Ubisoft changes employee passwords after “cyber security incident”

Graham Cluley
@gcluley

Ubisoft changes staff passwords after "cyber security incident"

Video game company Ubisoft, maker of hit titles like Assassin’s Creed and Just Dance, says that it has “experienced a cyber security incident.”

In a brief statement published on its website, Ubisoft said that out of caution it had “initiated a company-wide password reset” but that games and services were acting normally and there was “no evidence” any players’ personal information had been exposed.

Last week, Ubisoft experienced a cyber security incident that caused temporary disruption to some of our games, systems, and services. Our IT teams are working with leading external experts to investigate the issue. As a precautionary measure we initiated a company-wide password reset. Also, we can confirm that all our games and services are functioning normally and that at this time there is no evidence any player personal information was accessed or exposed as a by-product of this incident.

If the claim that no players’ data was breached as a result of the “security incident” then I guess that’s some relief, at least.

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As The Verge reports, the LAPSUS$ hacking group – which has recently claimed responsibility for attacks that stole internal data from NVIDIA and Samsung – implied on a Telegram group that it might be taking credit for the Ubisoft incident as well.

And by the way, who on earth says “experienced a cyber security incident”?

Come on Ubisoft, tell us what happened! Did someone manage to log into your network using stolen staff passwords? Did someone leave a sensitive database lying around exposed on the public internet? Did a member of staff get duped into running malware on their computer?

Some details would be nice…

And maybe sharing some more information of what you’re doing to strengthen security would be helpful too.

For instance, changing passwords is all very good (and let’s hope you’re advising members of staff to not use easy-to-crack passwords, or passwords that they have previously used elsewhere on the internet), but wouldn’t it be great to hear that you’re ensuring all workers are hardening their staff accounts with multi-factor authentication as well?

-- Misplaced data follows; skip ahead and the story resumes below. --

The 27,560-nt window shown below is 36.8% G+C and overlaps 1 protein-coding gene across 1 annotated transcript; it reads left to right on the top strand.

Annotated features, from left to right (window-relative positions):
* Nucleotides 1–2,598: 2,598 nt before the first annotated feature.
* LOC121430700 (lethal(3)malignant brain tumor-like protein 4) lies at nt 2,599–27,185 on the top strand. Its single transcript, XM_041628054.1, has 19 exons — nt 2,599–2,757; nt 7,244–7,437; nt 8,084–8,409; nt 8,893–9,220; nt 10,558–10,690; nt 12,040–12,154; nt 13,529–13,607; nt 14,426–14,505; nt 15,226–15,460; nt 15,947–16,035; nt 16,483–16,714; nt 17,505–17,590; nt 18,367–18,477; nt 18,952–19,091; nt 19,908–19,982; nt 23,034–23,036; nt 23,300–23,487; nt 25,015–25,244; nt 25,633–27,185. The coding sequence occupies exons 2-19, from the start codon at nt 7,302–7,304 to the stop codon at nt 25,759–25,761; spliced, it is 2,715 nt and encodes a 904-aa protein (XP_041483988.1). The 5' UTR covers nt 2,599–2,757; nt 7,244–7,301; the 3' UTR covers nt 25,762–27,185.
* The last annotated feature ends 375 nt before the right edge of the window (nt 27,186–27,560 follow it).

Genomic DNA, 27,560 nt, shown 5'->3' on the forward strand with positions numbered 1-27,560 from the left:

Ubisoft is no stranger to hacking attacks. Here is just a handful of the incidents which have plagued the games publisher over the years:

In 2009 Russian-speaking hackers were said to have defaced the official website of Ubisoft’s game Splinter Cell.

Ubisoft tweet

In 2013, hackers managed to access databases that included players’ usernames, email addresses, and encrypted passwords, causing Ubisoft to advise users to change their login credentials.

More recently, the Egregor ransomware gang published what they claimed was the source code of the video game Watch Dogs: Legion, after breaching servers at Ubisoft.

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Graham Cluley is a veteran of the anti-virus industry having worked for a number of security companies since the early 1990s when he wrote the first ever version of Dr Solomon's Anti-Virus Toolkit for Windows. Now an independent security analyst, he regularly makes media appearances and is an international public speaker on the topic of computer security, hackers, and online privacy. Follow him on Twitter at @gcluley, or drop him an email.

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